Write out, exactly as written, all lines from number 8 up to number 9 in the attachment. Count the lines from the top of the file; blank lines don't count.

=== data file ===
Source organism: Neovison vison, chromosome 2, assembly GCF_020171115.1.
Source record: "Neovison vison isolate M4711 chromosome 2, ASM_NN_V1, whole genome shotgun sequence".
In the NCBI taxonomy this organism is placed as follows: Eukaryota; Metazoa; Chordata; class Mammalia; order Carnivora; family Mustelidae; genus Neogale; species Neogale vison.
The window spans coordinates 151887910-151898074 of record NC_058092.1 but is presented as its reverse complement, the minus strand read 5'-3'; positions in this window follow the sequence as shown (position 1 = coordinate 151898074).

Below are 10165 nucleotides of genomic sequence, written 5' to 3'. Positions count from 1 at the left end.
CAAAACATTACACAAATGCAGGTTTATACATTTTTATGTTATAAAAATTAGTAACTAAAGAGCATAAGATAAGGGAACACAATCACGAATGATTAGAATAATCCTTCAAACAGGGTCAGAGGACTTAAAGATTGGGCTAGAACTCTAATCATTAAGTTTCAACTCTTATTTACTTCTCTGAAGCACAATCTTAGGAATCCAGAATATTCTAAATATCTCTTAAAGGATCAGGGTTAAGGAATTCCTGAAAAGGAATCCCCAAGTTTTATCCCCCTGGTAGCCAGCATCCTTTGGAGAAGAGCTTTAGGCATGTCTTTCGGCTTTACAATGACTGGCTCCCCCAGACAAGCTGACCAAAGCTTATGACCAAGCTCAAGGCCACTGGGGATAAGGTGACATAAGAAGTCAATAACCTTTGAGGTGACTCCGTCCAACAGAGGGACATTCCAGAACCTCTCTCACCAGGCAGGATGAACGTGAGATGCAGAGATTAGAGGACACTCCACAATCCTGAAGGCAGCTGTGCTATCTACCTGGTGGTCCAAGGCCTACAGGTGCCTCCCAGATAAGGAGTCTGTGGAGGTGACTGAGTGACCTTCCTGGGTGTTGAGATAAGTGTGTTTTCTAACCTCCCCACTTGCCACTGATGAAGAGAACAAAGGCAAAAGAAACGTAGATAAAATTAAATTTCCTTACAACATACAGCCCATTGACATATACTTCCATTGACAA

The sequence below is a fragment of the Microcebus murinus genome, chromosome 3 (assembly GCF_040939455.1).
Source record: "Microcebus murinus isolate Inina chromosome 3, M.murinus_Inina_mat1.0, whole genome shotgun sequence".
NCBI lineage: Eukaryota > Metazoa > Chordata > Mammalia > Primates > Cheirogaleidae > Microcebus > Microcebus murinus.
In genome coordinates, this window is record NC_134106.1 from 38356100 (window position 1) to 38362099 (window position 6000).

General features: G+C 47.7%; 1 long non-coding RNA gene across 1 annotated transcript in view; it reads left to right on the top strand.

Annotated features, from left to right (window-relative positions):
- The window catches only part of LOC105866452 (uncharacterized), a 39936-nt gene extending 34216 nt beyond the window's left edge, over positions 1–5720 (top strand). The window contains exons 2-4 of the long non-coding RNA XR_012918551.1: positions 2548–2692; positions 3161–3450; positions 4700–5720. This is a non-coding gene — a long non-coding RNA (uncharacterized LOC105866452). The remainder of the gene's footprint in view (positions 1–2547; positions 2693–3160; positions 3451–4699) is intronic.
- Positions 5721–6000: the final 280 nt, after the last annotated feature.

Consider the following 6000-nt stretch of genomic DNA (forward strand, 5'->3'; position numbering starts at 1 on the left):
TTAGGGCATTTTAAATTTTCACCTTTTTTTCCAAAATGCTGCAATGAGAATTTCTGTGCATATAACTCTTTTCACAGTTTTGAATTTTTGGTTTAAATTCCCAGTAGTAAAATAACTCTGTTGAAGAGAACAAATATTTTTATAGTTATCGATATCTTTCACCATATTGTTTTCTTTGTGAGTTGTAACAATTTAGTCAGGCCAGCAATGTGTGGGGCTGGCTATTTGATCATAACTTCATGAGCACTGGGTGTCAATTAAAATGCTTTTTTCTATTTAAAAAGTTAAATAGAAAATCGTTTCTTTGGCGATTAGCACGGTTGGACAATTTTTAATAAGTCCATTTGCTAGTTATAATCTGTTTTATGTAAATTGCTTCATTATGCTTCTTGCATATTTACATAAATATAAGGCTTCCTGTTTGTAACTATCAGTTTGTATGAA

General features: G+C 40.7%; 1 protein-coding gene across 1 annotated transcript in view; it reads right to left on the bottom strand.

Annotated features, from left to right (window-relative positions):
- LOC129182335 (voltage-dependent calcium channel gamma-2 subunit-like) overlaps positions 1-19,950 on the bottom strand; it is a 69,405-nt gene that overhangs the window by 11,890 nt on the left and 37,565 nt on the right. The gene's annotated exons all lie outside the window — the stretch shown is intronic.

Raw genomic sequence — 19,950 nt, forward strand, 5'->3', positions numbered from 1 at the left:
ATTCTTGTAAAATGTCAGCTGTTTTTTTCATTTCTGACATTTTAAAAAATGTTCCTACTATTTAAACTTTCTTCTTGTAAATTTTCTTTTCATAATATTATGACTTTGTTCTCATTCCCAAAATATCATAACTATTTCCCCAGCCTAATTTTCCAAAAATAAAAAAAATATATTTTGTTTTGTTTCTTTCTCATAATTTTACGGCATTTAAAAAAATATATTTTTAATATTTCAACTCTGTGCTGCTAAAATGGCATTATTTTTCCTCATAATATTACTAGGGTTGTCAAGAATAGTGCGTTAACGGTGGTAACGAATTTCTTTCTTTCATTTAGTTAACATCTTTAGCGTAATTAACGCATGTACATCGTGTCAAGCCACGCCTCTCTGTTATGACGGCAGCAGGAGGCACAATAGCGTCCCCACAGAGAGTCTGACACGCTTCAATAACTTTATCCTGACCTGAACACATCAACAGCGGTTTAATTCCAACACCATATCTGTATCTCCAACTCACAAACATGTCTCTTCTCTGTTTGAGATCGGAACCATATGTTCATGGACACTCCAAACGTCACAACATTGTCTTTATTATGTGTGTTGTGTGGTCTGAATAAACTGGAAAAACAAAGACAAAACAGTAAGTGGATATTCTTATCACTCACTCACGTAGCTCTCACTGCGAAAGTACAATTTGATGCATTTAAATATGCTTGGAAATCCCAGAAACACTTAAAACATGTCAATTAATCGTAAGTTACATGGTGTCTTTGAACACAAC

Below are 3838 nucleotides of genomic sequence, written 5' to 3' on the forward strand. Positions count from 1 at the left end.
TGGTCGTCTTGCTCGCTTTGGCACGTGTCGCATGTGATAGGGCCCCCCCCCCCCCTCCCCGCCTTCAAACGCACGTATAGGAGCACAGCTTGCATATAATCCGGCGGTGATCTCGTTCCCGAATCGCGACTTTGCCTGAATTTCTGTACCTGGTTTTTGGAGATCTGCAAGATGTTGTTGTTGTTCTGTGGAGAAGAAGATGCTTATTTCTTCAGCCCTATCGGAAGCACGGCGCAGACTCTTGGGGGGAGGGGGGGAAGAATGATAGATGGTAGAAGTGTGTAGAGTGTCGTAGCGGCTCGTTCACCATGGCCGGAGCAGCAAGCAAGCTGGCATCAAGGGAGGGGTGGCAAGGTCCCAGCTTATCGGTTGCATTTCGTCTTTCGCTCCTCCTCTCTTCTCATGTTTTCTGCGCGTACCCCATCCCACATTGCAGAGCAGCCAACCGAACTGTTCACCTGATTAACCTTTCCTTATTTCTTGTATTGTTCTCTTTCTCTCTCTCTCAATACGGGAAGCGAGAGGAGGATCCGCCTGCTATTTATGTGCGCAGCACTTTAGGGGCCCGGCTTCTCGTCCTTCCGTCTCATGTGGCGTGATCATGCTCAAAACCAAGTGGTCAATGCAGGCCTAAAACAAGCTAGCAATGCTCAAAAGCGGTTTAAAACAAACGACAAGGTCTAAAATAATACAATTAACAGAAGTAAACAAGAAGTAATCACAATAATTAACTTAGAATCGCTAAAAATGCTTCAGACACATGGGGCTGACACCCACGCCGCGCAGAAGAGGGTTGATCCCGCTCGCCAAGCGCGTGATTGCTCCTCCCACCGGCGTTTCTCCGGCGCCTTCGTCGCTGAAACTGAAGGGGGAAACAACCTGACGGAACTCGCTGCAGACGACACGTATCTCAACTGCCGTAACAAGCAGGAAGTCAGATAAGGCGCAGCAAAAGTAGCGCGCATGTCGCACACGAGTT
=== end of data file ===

Source record: "Microcebus murinus isolate Inina chromosome 3, M.murinus_Inina_mat1.0, whole genome shotgun sequence".
NCBI lineage: Eukaryota > Metazoa > Chordata > Mammalia > Primates > Cheirogaleidae > Microcebus > Microcebus murinus.